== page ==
Why cities and towns see a huge economic opportunity in the semiconductor bill
As the legislation cleared the Senate on Wednesday, local leaders from tiny Taylor, Texas, to metropolitan Phoenix were eying the investment and jobs it could bring to their communities.
The Senate on Wednesday approved $54.2 billion in subsidies to expand semiconductor production and other technology initiatives in the U.S., and if passed by the House as expected, the funds would be a big economic development boost for small towns and big cities.
In Taylor, Texas, a city of 16,000 residents about 30 miles northeast of Austin, Mayor Brandt Rydell is seeing firsthand what expanded semiconductor production means to communities—and he was almost speechless in trying to describe the changes during a phone interview.
Samsung Electronics last November chose a deserted 5-million-square-meter plot of land the city never thought would bring much revenue to build a semiconductor plant, which the South Korean company said would be its biggest investment in the U.S. ever.
Then last week, the company said in a filing with the state that its long-term plans for Taylor could grow to spending $192 billion to build 11 fabrication plants, creating a total of 10,000 jobs.
Though the filing fell short of being a promise, and Samsung declined to comment, Rydell said he is optimistic the Senate’s passage of the semiconductor bill will lead to more investment in his town. U.S. Mayors and other elected officials have said they hope it will create 1.1 million jobs in their communities over the next six years.
Rydell said the infusion of the bill’s subsidies raises the chances the manufacturer will make that level of investment in Taylor (although Samsung declined comment).
“I’ve told people that the $17 billion announcement last year was mind-boggling,” Rydell said. “Now to hear there could be 10 times that level of investment, I’m literally speechless when I try to articulate how transformative it’s going to be.”
It would reverse the fortunes of Taylor, which, he said, was founded as a railroad town in 1876 and for years was “a pretty big economic power in the region.” But the construction of Route 35 through Round Rock west of Taylor in the 1950s drew away economic development.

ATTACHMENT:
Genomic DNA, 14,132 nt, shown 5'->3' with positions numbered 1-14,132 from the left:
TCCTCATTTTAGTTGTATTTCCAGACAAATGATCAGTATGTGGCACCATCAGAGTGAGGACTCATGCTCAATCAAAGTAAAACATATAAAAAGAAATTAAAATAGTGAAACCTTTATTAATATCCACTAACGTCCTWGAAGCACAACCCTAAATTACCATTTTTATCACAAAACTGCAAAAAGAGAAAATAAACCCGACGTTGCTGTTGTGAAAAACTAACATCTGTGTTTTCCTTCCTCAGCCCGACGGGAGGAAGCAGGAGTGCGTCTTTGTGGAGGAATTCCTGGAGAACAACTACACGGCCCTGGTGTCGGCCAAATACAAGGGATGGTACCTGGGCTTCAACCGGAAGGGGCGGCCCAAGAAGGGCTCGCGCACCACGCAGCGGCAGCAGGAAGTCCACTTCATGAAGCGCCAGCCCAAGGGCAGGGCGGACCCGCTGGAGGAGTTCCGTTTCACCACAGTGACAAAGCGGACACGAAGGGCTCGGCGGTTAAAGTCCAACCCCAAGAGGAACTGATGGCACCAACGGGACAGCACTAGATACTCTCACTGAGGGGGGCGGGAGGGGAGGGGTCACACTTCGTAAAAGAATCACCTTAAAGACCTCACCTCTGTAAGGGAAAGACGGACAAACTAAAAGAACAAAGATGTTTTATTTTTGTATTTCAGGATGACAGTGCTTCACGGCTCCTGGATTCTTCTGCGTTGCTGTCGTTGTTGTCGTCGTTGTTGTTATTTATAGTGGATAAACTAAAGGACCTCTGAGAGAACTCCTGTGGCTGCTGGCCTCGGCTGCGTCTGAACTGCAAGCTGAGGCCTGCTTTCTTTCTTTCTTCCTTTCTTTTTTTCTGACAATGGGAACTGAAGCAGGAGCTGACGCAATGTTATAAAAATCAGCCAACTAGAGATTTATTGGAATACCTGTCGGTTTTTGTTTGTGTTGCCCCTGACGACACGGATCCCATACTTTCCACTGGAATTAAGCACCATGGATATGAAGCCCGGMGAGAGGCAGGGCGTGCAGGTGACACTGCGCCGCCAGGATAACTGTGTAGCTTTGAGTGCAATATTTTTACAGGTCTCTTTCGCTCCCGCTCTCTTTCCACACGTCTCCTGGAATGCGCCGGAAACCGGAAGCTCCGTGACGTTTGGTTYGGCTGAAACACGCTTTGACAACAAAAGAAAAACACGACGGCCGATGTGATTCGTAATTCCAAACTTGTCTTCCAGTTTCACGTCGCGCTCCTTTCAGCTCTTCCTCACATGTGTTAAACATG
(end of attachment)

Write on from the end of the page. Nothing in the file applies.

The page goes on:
The biggest employer in town is an operations center for the Electric Reliability Council of Texas, which operates the state’s electric grid system and employs about 700 people. Samsung will employ three times as many people.
In addition, Rydell said, more jobs are expected to come as contractors for the plant arrive. And all the new workers will mean thousands more people will be shopping in the local stores.
“It’s going to be an almost limitless opportunity for our local businesses,” he said.
Other Benefits, Too
Samsung is also donating funds to the Taylor Independent School District to create a Samsung Skills Center to prepare young people to work in the burgeoning industry, something that the district’s superintendent, Devin Padavil, said in a press release would “transform the lives of our students.”
And there will be other impacts, like better-manicured parks and cemeteries and more fire trucks.
Though Taylor gave the company tax breaks to lure Samsung, the project will increase its revenue by $6 million next year.
Taylor’s chief financial officer, Jeffrey Wood, noted at a recent City Council meeting that the city’s budget last year was only $17 million. “We’re talking $6 million. That’s a third of what our general fund budget was. So this is huge for the city of Taylor,” he said excitedly.
Wood ticked off some of what the money will pay for: “Public safety equipment, equipment for parts, backup generators for City Hall and other facilities. Park improvements, master plans of trails and sidewalks, capital investments requested by city departments.”